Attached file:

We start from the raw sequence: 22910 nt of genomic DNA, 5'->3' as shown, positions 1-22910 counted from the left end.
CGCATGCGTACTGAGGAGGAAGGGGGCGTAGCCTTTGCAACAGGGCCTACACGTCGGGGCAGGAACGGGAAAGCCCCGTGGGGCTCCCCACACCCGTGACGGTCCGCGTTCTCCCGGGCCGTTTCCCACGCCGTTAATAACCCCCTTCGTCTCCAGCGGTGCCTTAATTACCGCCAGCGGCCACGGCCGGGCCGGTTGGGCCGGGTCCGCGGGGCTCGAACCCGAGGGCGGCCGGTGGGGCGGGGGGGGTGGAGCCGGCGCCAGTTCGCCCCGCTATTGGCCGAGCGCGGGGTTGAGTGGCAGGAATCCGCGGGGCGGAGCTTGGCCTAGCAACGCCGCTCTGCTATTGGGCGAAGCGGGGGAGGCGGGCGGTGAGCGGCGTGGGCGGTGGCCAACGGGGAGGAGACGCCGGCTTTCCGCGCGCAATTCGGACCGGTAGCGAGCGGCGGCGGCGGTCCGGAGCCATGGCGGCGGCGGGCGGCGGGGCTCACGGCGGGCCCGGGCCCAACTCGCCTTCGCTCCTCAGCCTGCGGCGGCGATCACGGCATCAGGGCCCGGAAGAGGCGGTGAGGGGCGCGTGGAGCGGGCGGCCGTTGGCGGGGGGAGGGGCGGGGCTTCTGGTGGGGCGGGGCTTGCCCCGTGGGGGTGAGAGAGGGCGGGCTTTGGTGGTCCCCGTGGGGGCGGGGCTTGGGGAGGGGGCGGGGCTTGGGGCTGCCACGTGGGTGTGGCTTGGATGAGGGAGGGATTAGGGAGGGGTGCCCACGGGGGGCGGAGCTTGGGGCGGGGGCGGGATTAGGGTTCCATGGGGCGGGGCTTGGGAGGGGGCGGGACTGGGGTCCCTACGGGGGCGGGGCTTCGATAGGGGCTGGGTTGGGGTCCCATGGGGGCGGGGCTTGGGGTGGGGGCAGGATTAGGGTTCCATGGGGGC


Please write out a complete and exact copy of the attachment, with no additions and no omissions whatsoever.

We start from the raw sequence: 22910 nt of genomic DNA, 5'->3' as shown, positions 1-22910 counted from the left end.
CGCATGCGTACTGAGGAGGAAGGGGGCGTAGCCTTTGCAACAGGGCCTACACGTCGGGGCAGGAACGGGAAAGCCCCGTGGGGCTCCCCACACCCGTGACGGTCCGCGTTCTCCCGGGCCGTTTCCCACGCCGTTAATAACCCCCTTCGTCTCCAGCGGTGCCTTAATTACCGCCAGCGGCCACGGCCGGGCCGGTTGGGCCGGGTCCGCGGGGCTCGAACCCGAGGGCGGCCGGTGGGGCGGGGGGGGTGGAGCCGGCGCCAGTTCGCCCCGCTATTGGCCGAGCGCGGGGTTGAGTGGCAGGAATCCGCGGGGCGGAGCTTGGCCTAGCAACGCCGCTCTGCTATTGGGCGAAGCGGGGGAGGCGGGCGGTGAGCGGCGTGGGCGGTGGCCAACGGGGAGGAGACGCCGGCTTTCCGCGCGCAATTCGGACCGGTAGCGAGCGGCGGCGGCGGTCCGGAGCCATGGCGGCGGCGGGCGGCGGGGCTCACGGCGGGCCCGGGCCCAACTCGCCTTCGCTCCTCAGCCTGCGGCGGCGATCACGGCATCAGGGCCCGGAAGAGGCGGTGAGGGGCGCGTGGAGCGGGCGGCCGTTGGCGGGGGGAGGGGCGGGGCTTCTGGTGGGGCGGGGCTTGCCCCGTGGGGGTGAGAGAGGGCGGGCTTTGGTGGTCCCCGTGGGGGCGGGGCTTGGGGAGGGGGCGGGGCTTGGGGCTGCCACGTGGGTGTGGCTTGGATGAGGGAGGGATTAGGGAGGGGTGCCCACGGGGGGCGGAGCTTGGGGCGGGGGCGGGATTAGGGTTCCATGGGGCGGGGCTTGGGAGGGGGCGGGACTGGGGTCCCTACGGGGGCGGGGCTTCGATAGGGGCTGGGTTGGGGTCCCATGGGGGCGGGGCTTGGGGTGGGGGCAGGATTAGGGTTCCATGGGGGC